In the face of the crimes of the 20th century’s Holocaust, which plunged the world into war and left millions of innocent men, women, and children slaughtered, don’t blame the madman, Hitler, who spurned religion, who hated the Church, and who desired more than anything to be worshipped as a god himself. No, blame those who believed in the faith of Abraham, the faith of Moses, the faith for which they were slaughtered. Hitler didn’t kill millions because he had once been baptized a Catholic. He killed millions because his demented, diseased, disordered mind spawned an evil which counted other human beings as nothing.
In the face of the economic holocaust now facing our world, don’t blame human greed and an economic system which devalues and marginalizes vast numbers of men and women, and renders them redundant. Blame those who believe in the simple carpenter’s son who taught: “Blessed are the poor,” and “For as you have done it to one of these, the least of my brothers and sisters, so you have done unto me.”
In the face of a world which needs healing, don’t look toward role models who acknowledged a power greater than their own as source of their hope and strength and power. Don’t look toward people of faith like Martin Luther King, or Dorothy Day, or Mother Theresa of Calcutta, or Daniel and Philip Berrigan. No, seek out role models who sing a human song alone, who believe that human reason, human ability, human insight in the pinnacle of the creation. Like whom? Like whom? Stalin? Pol Pot? Make no mistake about it: Millions more were killed during the century just ended in the name of godless regimes, than in the name of God-fearing ones.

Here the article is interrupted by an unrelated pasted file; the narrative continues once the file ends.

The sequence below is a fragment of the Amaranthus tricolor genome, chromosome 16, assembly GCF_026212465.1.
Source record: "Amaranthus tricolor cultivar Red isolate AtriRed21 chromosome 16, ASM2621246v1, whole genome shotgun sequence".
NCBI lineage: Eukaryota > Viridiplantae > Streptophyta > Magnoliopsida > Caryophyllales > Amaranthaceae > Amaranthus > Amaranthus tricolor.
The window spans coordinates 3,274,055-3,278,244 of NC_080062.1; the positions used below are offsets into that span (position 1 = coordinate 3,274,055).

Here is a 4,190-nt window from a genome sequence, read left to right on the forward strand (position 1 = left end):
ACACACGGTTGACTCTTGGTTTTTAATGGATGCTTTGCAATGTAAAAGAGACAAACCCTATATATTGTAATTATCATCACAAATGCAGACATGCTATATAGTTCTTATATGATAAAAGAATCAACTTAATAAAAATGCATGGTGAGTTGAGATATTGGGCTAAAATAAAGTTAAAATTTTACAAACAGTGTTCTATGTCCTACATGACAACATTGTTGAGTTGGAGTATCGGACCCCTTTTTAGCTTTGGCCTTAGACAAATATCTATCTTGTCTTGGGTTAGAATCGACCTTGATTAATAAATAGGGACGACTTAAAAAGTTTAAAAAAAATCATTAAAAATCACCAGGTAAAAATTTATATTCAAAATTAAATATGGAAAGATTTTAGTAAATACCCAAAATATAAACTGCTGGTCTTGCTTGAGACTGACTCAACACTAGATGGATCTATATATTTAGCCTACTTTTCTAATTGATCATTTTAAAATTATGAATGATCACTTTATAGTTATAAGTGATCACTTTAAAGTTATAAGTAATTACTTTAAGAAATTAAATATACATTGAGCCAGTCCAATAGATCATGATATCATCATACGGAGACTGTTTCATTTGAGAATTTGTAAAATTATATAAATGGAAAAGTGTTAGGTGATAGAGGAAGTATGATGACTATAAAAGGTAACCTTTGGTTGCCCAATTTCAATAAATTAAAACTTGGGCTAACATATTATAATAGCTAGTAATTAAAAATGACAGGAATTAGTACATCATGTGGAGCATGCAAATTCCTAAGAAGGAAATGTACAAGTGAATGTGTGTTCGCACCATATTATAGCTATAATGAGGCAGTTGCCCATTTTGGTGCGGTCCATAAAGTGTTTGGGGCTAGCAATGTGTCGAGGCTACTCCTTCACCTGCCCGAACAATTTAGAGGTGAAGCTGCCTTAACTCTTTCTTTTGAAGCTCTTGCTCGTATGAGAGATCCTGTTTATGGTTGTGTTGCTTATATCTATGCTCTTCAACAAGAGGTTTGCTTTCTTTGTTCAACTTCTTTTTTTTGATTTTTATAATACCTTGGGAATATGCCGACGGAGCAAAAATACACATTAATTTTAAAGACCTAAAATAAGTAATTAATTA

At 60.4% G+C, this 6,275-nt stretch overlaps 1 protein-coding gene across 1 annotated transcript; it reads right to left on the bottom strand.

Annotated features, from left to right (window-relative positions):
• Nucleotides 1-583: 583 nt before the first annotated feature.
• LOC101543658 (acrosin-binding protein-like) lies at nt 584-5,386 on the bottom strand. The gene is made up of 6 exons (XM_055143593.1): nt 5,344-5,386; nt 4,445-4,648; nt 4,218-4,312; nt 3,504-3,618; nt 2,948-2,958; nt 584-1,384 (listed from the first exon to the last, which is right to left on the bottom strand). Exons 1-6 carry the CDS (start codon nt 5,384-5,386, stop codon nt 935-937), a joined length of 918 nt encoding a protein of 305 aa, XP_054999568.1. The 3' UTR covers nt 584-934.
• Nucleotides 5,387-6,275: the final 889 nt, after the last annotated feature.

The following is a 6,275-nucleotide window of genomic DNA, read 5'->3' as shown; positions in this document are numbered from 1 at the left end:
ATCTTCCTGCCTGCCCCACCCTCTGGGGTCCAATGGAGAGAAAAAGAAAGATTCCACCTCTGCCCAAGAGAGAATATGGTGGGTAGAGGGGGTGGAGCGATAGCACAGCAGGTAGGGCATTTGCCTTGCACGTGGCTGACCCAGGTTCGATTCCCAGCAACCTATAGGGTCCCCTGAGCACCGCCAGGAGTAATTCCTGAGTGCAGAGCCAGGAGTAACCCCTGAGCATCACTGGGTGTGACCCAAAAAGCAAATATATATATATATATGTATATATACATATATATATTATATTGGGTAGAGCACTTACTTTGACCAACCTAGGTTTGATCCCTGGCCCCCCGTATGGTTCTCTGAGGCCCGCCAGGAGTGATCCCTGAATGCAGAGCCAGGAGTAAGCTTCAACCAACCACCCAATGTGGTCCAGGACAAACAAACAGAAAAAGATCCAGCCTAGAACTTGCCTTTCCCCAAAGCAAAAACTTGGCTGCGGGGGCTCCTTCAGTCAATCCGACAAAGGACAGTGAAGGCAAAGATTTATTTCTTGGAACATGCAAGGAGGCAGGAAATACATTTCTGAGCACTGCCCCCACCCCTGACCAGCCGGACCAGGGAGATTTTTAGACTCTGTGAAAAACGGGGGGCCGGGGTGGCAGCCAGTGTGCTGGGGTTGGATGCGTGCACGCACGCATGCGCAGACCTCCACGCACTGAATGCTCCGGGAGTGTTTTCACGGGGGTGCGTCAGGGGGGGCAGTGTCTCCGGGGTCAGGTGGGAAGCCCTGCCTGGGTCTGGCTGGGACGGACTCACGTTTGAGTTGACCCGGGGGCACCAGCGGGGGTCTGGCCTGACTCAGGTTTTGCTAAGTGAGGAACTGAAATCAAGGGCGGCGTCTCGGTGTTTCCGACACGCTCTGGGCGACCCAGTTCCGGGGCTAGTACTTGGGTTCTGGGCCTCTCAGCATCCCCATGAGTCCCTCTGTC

But let’s go back farther than that. Both Aristotle and Plato, those highly-esteemed exemplars of the earlier order, the so-called “golden age” of humanism before monotheism (supposedly) ruined everything held that most human beings are by nature docile and slavish, and suitable only for slavery. Athens, the humanist holy land, was a slave state! "Dignitas" was only for the few, the elite, in the Classical humanist viewpoint.
Judaism and Christianity, on the other hand, say that inherent worth and dignity are universal-- dignity exists in all human beings, for all human beings are loved by their Creator, made in their Creator's image, and destined for eternal bliss and happiness with their Creator. For Jew, Christian, and Muslim alike, human liberty to choose one’s path is the absolutely fundamental fact of God's revelation to us human ones.